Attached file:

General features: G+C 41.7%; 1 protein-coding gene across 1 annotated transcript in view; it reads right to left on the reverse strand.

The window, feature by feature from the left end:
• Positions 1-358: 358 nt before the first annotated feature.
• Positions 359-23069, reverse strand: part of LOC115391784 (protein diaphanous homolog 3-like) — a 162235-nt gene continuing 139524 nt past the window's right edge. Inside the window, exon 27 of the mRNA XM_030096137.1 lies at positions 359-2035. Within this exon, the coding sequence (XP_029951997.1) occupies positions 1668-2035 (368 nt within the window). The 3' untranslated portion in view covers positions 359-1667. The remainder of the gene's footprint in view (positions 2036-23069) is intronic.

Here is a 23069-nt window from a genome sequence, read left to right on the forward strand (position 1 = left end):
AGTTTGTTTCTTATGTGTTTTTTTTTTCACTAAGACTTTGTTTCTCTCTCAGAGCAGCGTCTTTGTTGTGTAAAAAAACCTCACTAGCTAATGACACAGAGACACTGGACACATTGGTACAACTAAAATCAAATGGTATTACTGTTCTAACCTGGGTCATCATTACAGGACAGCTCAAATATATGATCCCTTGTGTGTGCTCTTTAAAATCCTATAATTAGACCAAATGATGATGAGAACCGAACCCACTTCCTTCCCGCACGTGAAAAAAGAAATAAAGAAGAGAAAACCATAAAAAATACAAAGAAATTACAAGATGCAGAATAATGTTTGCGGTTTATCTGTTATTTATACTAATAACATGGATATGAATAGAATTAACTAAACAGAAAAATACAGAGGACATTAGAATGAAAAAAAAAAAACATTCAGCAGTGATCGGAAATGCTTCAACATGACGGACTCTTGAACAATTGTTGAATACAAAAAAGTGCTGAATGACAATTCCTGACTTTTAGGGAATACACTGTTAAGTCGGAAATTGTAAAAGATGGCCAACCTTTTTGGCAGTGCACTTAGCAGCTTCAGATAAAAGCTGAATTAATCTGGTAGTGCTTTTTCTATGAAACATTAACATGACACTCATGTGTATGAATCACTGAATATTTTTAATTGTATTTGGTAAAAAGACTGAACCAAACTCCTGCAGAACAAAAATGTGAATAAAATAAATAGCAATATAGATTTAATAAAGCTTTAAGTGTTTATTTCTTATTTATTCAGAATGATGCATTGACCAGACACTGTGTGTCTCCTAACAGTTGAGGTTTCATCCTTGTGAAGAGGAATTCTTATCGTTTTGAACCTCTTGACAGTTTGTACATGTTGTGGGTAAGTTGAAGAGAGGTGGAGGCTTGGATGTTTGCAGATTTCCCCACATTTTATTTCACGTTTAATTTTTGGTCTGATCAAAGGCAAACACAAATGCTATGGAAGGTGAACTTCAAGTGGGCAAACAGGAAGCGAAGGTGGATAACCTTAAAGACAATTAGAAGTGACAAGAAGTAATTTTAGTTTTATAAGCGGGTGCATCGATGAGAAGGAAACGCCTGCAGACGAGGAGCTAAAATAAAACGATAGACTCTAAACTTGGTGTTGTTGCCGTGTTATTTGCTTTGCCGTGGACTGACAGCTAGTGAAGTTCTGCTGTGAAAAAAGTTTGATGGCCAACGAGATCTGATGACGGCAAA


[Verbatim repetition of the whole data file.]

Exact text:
General features: G+C 41.7%; 1 protein-coding gene across 1 annotated transcript in view; it reads right to left on the reverse strand.

The window, feature by feature from the left end:
• Positions 1-358: 358 nt before the first annotated feature.
• Positions 359-23069, reverse strand: part of LOC115391784 (protein diaphanous homolog 3-like) — a 162235-nt gene continuing 139524 nt past the window's right edge. Inside the window, exon 27 of the mRNA XM_030096137.1 lies at positions 359-2035. Within this exon, the coding sequence (XP_029951997.1) occupies positions 1668-2035 (368 nt within the window). The 3' untranslated portion in view covers positions 359-1667. The remainder of the gene's footprint in view (positions 2036-23069) is intronic.

Here is a 23069-nt window from a genome sequence, read left to right on the forward strand (position 1 = left end):
AGTTTGTTTCTTATGTGTTTTTTTTTTCACTAAGACTTTGTTTCTCTCTCAGAGCAGCGTCTTTGTTGTGTAAAAAAACCTCACTAGCTAATGACACAGAGACACTGGACACATTGGTACAACTAAAATCAAATGGTATTACTGTTCTAACCTGGGTCATCATTACAGGACAGCTCAAATATATGATCCCTTGTGTGTGCTCTTTAAAATCCTATAATTAGACCAAATGATGATGAGAACCGAACCCACTTCCTTCCCGCACGTGAAAAAAGAAATAAAGAAGAGAAAACCATAAAAAATACAAAGAAATTACAAGATGCAGAATAATGTTTGCGGTTTATCTGTTATTTATACTAATAACATGGATATGAATAGAATTAACTAAACAGAAAAATACAGAGGACATTAGAATGAAAAAAAAAAAACATTCAGCAGTGATCGGAAATGCTTCAACATGACGGACTCTTGAACAATTGTTGAATACAAAAAAGTGCTGAATGACAATTCCTGACTTTTAGGGAATACACTGTTAAGTCGGAAATTGTAAAAGATGGCCAACCTTTTTGGCAGTGCACTTAGCAGCTTCAGATAAAAGCTGAATTAATCTGGTAGTGCTTTTTCTATGAAACATTAACATGACACTCATGTGTATGAATCACTGAATATTTTTAATTGTATTTGGTAAAAAGACTGAACCAAACTCCTGCAGAACAAAAATGTGAATAAAATAAATAGCAATATAGATTTAATAAAGCTTTAAGTGTTTATTTCTTATTTATTCAGAATGATGCATTGACCAGACACTGTGTGTCTCCTAACAGTTGAGGTTTCATCCTTGTGAAGAGGAATTCTTATCGTTTTGAACCTCTTGACAGTTTGTACATGTTGTGGGTAAGTTGAAGAGAGGTGGAGGCTTGGATGTTTGCAGATTTCCCCACATTTTATTTCACGTTTAATTTTTGGTCTGATCAAAGGCAAACACAAATGCTATGGAAGGTGAACTTCAAGTGGGCAAACAGGAAGCGAAGGTGGATAACCTTAAAGACAATTAGAAGTGACAAGAAGTAATTTTAGTTTTATAAGCGGGTGCATCGATGAGAAGGAAACGCCTGCAGACGAGGAGCTAAAATAAAACGATAGACTCTAAACTTGGTGTTGTTGCCGTGTTATTTGCTTTGCCGTGGACTGACAGCTAGTGAAGTTCTGCTGTGAAAAAAGTTTGATGGCCAACGAGATCTGATGACGGCAAA